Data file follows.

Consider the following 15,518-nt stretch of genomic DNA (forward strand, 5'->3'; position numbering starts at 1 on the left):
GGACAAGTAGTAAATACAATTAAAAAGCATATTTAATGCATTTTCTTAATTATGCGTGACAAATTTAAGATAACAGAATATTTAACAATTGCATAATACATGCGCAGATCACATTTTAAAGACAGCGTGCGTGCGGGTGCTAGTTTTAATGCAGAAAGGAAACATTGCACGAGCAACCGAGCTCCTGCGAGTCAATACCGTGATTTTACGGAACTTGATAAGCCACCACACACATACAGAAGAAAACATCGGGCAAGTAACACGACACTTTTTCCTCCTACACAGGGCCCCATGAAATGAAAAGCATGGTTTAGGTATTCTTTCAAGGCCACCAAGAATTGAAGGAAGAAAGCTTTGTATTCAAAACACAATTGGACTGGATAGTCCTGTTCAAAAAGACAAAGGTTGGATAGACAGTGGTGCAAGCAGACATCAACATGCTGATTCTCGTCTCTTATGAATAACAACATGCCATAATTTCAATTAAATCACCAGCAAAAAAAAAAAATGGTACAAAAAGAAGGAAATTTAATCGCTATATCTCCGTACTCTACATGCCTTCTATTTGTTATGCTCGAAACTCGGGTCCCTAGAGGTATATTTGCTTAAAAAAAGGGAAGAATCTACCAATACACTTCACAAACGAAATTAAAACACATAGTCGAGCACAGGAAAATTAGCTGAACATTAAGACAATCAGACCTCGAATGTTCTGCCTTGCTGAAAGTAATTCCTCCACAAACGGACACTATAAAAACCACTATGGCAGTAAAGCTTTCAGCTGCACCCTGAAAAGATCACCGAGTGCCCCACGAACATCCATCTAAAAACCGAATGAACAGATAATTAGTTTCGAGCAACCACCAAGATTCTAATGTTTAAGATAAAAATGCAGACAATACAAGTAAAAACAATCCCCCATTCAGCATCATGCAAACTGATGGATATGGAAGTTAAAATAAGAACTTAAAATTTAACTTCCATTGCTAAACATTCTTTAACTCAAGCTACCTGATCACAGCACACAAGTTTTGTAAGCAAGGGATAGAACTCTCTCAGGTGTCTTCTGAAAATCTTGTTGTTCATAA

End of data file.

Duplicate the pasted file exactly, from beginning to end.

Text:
Consider the following 15,518-nt stretch of genomic DNA (forward strand, 5'->3'; position numbering starts at 1 on the left):
GGACAAGTAGTAAATACAATTAAAAAGCATATTTAATGCATTTTCTTAATTATGCGTGACAAATTTAAGATAACAGAATATTTAACAATTGCATAATACATGCGCAGATCACATTTTAAAGACAGCGTGCGTGCGGGTGCTAGTTTTAATGCAGAAAGGAAACATTGCACGAGCAACCGAGCTCCTGCGAGTCAATACCGTGATTTTACGGAACTTGATAAGCCACCACACACATACAGAAGAAAACATCGGGCAAGTAACACGACACTTTTTCCTCCTACACAGGGCCCCATGAAATGAAAAGCATGGTTTAGGTATTCTTTCAAGGCCACCAAGAATTGAAGGAAGAAAGCTTTGTATTCAAAACACAATTGGACTGGATAGTCCTGTTCAAAAAGACAAAGGTTGGATAGACAGTGGTGCAAGCAGACATCAACATGCTGATTCTCGTCTCTTATGAATAACAACATGCCATAATTTCAATTAAATCACCAGCAAAAAAAAAAAATGGTACAAAAAGAAGGAAATTTAATCGCTATATCTCCGTACTCTACATGCCTTCTATTTGTTATGCTCGAAACTCGGGTCCCTAGAGGTATATTTGCTTAAAAAAAGGGAAGAATCTACCAATACACTTCACAAACGAAATTAAAACACATAGTCGAGCACAGGAAAATTAGCTGAACATTAAGACAATCAGACCTCGAATGTTCTGCCTTGCTGAAAGTAATTCCTCCACAAACGGACACTATAAAAACCACTATGGCAGTAAAGCTTTCAGCTGCACCCTGAAAAGATCACCGAGTGCCCCACGAACATCCATCTAAAAACCGAATGAACAGATAATTAGTTTCGAGCAACCACCAAGATTCTAATGTTTAAGATAAAAATGCAGACAATACAAGTAAAAACAATCCCCCATTCAGCATCATGCAAACTGATGGATATGGAAGTTAAAATAAGAACTTAAAATTTAACTTCCATTGCTAAACATTCTTTAACTCAAGCTACCTGATCACAGCACACAAGTTTTGTAAGCAAGGGATAGAACTCTCTCAGGTGTCTTCTGAAAATCTTGTTGTTCATAA